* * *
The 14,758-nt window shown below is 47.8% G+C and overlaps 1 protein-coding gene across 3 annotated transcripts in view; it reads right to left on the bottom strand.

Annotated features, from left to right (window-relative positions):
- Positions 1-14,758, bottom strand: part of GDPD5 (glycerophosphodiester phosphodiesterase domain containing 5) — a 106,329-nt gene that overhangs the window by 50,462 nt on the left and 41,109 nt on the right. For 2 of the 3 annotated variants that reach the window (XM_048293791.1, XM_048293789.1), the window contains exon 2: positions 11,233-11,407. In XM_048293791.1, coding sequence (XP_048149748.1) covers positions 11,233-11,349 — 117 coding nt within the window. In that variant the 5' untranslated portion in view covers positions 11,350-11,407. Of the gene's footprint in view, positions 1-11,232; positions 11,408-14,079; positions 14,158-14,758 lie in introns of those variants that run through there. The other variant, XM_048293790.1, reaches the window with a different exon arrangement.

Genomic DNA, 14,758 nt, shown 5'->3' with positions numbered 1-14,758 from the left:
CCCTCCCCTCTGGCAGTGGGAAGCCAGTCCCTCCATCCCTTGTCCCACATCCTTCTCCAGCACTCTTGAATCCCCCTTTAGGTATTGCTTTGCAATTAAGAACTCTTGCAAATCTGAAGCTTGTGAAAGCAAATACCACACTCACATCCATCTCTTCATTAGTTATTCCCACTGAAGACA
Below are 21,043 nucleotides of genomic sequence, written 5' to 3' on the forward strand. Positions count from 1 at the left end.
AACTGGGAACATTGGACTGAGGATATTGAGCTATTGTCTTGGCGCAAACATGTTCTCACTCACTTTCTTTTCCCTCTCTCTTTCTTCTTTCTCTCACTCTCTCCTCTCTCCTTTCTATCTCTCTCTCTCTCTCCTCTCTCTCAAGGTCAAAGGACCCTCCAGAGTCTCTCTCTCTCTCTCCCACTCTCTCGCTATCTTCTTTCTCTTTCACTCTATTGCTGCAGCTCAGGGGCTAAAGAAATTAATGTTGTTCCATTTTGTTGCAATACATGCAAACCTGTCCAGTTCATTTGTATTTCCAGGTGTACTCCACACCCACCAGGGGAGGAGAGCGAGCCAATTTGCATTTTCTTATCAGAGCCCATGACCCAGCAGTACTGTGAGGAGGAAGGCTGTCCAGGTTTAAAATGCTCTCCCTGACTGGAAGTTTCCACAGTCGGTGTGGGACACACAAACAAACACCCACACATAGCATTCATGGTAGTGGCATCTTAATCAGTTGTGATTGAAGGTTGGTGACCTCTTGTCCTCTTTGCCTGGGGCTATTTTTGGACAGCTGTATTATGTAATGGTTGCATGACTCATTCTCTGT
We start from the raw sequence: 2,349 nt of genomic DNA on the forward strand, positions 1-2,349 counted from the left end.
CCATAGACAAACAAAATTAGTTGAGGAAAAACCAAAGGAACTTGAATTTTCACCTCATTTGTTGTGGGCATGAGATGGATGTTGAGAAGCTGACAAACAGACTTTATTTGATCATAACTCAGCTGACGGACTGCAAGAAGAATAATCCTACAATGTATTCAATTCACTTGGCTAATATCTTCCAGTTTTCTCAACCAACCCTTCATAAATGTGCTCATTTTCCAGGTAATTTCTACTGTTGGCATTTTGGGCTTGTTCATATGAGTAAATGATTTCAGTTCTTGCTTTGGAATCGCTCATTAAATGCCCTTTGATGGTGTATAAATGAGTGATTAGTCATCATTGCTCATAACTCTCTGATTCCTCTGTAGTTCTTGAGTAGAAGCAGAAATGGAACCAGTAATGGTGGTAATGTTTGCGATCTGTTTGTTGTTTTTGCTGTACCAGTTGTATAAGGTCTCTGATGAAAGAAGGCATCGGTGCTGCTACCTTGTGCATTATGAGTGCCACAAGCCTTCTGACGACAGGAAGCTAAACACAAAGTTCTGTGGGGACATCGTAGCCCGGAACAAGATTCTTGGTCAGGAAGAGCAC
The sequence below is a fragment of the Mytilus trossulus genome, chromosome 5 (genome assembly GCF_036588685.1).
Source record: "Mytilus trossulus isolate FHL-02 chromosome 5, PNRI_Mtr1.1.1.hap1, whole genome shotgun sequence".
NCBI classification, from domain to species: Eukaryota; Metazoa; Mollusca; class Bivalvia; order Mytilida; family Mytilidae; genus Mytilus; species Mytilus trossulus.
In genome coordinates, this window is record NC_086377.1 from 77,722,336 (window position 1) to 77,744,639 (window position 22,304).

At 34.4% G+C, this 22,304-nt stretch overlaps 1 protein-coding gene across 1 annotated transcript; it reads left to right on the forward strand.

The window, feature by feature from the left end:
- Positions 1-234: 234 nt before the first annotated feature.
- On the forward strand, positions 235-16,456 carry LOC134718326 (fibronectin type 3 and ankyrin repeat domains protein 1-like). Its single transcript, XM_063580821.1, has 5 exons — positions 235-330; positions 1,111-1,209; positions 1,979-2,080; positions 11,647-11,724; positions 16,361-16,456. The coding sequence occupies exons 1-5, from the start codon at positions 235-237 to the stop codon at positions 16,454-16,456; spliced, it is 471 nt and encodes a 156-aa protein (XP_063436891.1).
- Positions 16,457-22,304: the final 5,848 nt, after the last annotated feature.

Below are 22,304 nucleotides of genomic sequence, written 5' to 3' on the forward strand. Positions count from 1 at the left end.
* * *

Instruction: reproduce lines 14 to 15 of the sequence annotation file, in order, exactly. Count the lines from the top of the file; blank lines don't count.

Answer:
At 34.4% G+C, this 22,304-nt stretch overlaps 1 protein-coding gene across 1 annotated transcript; it reads left to right on the forward strand.

The window, feature by feature from the left end: